Tuesday, May 27, 2014
By a show of hands, how many of your kids had a soccer game on Mother’s Day? Wait! Let me ask this another way, how many of your kids did NOT have a soccer game on Mother’s Day? Just as I thought — that was much easier to count. We parents learn early on that holidays are just more open days to hold soccer events. In fact, on Memorial Day weekend we are headed to a double tournament in Columbus, Ohio, which is just one of around 18 Memorial Day weekends we have spent cheering on the sidelines. I’m certain we have all sacrificed many a holiday or school break for soccer while struggling with the added dilemma of missing school to fulfill travel soccer obligations. Juggling the sanity of family with the demands of youth soccer and the additional demands of other activities, including several children’s needs in the mix can create stress just when we should be relaxing.
We want soccer to be fun and that means fun for everyone in the family. Taking family vacation and holiday time to fulfill soccer obligations has to be balanced with those siblings who aren’t playing. We were really lucky because both our sons played soccer and often attended the same tournaments, so the times we had to separate during vacations and holidays were few. Nevertheless, the pressure to march in line with the club’s demands can put amazing stress on a family. Parents willingly sacrifice breakfast in bed on Mother’s Day to get to an 8 a.m. game or forego a family barbeque on Father’s Day. But our kids don’t understand when all their friends are going to Disney World or to a resort on a lake for spring break, they’re roaming the sidelines in Indianapolis while big sis has a tournament. Not exactly the warm and fuzzy family memories kids hope for. How do we balance our lives to provide not only those memories, but the competition our kids crave when they are passionate about soccer?
A really wonderful answer is to attend tournaments in vacation hotspots. Disney offers amazing tournaments that unfortunately are also very competitive to enter. Still, I always encourage clubs to give it a try. You never know when they will need one more U-14 boys team to round out the brackets. Applying isn’t all that difficult and, if you aren’t accepted, costs you nothing. Your club can research tournaments in the general vicinity of Orlando, even if you can’t get into a Disney event. US Youth Soccer maintains a database of sanctioned tournaments where you can input the dates and locations you want to check on. Likewise, Soccer America has a database with search parameters. Inputting “soccer tournaments” into your search engine will produce dozens of options. If you can find a tournament that allows the family to vacation while competing, it’s a win-win for everyone.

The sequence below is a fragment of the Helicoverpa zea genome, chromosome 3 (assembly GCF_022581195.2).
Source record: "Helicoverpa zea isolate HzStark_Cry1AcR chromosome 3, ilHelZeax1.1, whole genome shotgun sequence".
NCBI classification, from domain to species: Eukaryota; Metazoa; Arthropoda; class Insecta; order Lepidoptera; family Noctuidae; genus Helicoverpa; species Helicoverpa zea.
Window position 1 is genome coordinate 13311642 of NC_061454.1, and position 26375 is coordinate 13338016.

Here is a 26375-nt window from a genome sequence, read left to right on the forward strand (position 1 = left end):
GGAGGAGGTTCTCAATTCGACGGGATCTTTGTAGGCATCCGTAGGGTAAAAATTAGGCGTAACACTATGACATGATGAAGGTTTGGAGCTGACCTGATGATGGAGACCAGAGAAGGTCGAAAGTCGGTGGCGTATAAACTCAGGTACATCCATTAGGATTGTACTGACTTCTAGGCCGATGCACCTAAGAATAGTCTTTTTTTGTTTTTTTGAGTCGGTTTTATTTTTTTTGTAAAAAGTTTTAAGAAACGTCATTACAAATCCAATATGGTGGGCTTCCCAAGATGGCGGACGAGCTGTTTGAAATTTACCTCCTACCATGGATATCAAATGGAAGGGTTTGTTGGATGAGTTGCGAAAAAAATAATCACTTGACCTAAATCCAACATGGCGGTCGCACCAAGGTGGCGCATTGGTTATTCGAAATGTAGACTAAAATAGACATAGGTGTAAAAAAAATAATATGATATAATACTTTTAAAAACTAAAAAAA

Finding a great tournament is one thing, but finding appropriate housing can be difficult. Our sons’ club played in a Tampa area tournament every spring break. We were lucky to get a great deal with a golfing resort. The rooms were all apartments with full kitchens for less than we’d pay at a motel in the area. We got cut rates on greens fees, and the four amazing pools made great places for teams to gather and unwind. You can designate someone in your club to research hotels and resorts as there are often exceptional deals in off-seasons with large bookings. You could possibly score rooms in otherwise far too exclusive resorts and hotels. Tournaments will generally help by providing a list of hotels, although on the downside, some may demand that you book through them. You’ll have to be creative to avoid the requirements, but it can be done. An advantage of an entire club at the same tournaments is that families can easily travel together. Bryce and Robbie both played throughout their youth years in clubs that sent multiple teams to tournaments. That policy also helps with the coaching situations saving money on coach travel and housing and allowing coaches to help one another out when scheduling conflicts arise.
I’ve written before about researching the area where you are traveling for a tournament and finding family activities for the off-times. Most tournaments are held in metropolitan areas, so you can avail yourself of museums, sports teams, malls and theaters. We’ve been able to visit a dozen MLB parks over the course of our soccer journeys, interesting museums, and some unusual natural sites like a dinosaur field in Denver, Indian mounds in La Crosse, and caves in Kentucky. You can use your travels to explore different ethnic restaurants and communities. We’ve eaten Hungarian, Ethiopian, Moroccan and Mongolian on our trips. Not all were hits, but they certainly made solid memories. Just finding a hotel with a good pool, fitness center and/or game room can make a big difference to those siblings who aren’t playing. Bonding with families on other club teams means that you might be able to leave kids behind in their care and reciprocate later in the day when they need help.